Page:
This problem is compounded by the fact that Minirth and Carter present their biblical principles as, essentially, a list of dos and don’ts. A set of laws, if you will. God is mentioned, and Christ, but as a source of strength and a good example, respectively. The gospel, though occasionally (and obliquely) hinted at, is never clearly presented, nor is it used as the central spring from which godly behavior flows. Instead, religion is reduced to merely a ‘part’ of the whole man that must be adequately addressed to ensure wholeness. You won’t be well-rounded and healthy until you address the ‘spiritual’ side of your life, and the guidance provided by Scripture should be followed because it’s good advice.
So forgiveness is recommended not because Christ in His infinite mercy purchased forgiveness for us at great cost to himself, but because forgiving people makes us feel better (and withholding forgiveness is bad for our own development). Don’t get me wrong—forgiveness is better for us, but that’s not the ultimate reason why we are called to forgive. We forgive because we have been forgiven, and nothing anyone can do to us could ever match the sin we’ve committed against a holy God.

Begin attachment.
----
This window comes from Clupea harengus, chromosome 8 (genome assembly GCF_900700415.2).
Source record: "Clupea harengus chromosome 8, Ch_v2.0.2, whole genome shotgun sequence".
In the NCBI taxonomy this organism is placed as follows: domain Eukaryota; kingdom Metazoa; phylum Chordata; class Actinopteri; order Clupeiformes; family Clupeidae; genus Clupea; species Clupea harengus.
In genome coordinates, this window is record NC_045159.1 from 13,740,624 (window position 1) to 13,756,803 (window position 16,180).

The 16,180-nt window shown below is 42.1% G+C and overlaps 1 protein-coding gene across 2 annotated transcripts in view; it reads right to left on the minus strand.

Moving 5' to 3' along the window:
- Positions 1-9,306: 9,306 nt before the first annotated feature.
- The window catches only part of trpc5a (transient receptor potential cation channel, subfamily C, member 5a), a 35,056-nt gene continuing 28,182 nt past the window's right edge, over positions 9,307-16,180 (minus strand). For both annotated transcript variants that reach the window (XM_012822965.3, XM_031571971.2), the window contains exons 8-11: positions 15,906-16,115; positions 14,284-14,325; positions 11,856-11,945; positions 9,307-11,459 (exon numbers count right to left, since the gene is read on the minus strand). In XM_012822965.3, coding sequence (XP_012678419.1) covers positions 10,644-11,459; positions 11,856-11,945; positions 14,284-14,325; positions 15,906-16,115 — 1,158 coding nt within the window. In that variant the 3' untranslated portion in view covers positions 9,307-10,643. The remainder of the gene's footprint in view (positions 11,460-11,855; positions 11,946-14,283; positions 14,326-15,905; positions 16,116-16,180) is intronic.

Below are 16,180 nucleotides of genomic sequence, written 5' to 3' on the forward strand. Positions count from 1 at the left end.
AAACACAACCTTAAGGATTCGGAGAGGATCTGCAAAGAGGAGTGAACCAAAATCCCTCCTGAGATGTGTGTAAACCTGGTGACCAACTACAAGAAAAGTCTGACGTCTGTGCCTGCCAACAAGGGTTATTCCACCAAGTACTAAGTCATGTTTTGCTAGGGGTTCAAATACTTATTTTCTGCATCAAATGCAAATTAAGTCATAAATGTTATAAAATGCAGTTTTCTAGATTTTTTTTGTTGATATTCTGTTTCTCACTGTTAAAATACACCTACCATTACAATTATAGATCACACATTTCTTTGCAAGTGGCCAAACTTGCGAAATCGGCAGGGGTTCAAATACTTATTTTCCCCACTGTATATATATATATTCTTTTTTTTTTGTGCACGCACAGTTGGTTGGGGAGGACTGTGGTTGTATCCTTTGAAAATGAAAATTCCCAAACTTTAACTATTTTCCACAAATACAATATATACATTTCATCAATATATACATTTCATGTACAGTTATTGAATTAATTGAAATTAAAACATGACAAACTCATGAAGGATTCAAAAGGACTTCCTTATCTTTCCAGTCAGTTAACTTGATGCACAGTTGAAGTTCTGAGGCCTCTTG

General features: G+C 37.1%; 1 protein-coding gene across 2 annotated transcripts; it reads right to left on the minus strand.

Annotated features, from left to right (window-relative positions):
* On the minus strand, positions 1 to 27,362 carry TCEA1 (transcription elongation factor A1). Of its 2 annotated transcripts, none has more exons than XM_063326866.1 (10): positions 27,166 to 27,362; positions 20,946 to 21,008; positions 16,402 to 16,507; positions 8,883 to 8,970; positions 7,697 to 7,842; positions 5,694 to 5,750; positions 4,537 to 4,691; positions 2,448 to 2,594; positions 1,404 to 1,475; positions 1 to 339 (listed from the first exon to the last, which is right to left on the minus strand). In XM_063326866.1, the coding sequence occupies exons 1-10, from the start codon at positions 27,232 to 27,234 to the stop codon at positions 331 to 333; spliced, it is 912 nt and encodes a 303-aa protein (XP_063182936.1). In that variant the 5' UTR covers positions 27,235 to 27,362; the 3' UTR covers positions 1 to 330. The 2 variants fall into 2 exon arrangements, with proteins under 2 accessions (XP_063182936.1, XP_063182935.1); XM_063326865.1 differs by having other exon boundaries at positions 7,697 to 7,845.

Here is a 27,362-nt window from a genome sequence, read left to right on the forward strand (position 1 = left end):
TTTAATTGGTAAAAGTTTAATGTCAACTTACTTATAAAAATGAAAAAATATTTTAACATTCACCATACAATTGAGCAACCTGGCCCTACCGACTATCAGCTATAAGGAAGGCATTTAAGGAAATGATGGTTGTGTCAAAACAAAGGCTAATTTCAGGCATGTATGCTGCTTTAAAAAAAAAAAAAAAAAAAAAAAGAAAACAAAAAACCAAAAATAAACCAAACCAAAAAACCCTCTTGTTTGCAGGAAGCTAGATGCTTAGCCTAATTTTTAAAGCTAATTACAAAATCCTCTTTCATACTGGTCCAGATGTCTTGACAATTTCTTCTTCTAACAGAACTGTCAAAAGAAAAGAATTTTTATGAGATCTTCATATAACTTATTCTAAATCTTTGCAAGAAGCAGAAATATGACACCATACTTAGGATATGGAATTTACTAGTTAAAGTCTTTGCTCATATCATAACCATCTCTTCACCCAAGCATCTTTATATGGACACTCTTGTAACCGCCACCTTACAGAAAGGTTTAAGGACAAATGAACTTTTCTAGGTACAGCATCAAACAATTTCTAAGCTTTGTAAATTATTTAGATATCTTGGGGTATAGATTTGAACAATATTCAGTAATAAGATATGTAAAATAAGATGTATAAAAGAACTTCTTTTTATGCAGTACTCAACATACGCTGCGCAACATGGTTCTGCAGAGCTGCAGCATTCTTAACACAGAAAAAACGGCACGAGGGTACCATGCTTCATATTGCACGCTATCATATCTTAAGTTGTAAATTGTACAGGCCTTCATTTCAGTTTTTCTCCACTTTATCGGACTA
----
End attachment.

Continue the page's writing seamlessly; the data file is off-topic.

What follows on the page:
But then, when Minirth and Carter talk about the sin nature and Adam’s fall, there is never any sense of the horror of sin—of anger as a sin against the very nature of God, something loathsome and reprehensible and deserving of wrath. Anger seems to be more of an ‘oopsie’, something we really should work on in order to improve ourselves and our relationship (again, partly true). So I guess it makes sense that their portrayal of forgiveness is so off-kilter. If all we’ve been forgiven is a character flaw, then that forgiveness can’t really motivate us to forgive the real and tangible wrongs we endure at the hands of others, and we need to look elsewhere for motivation.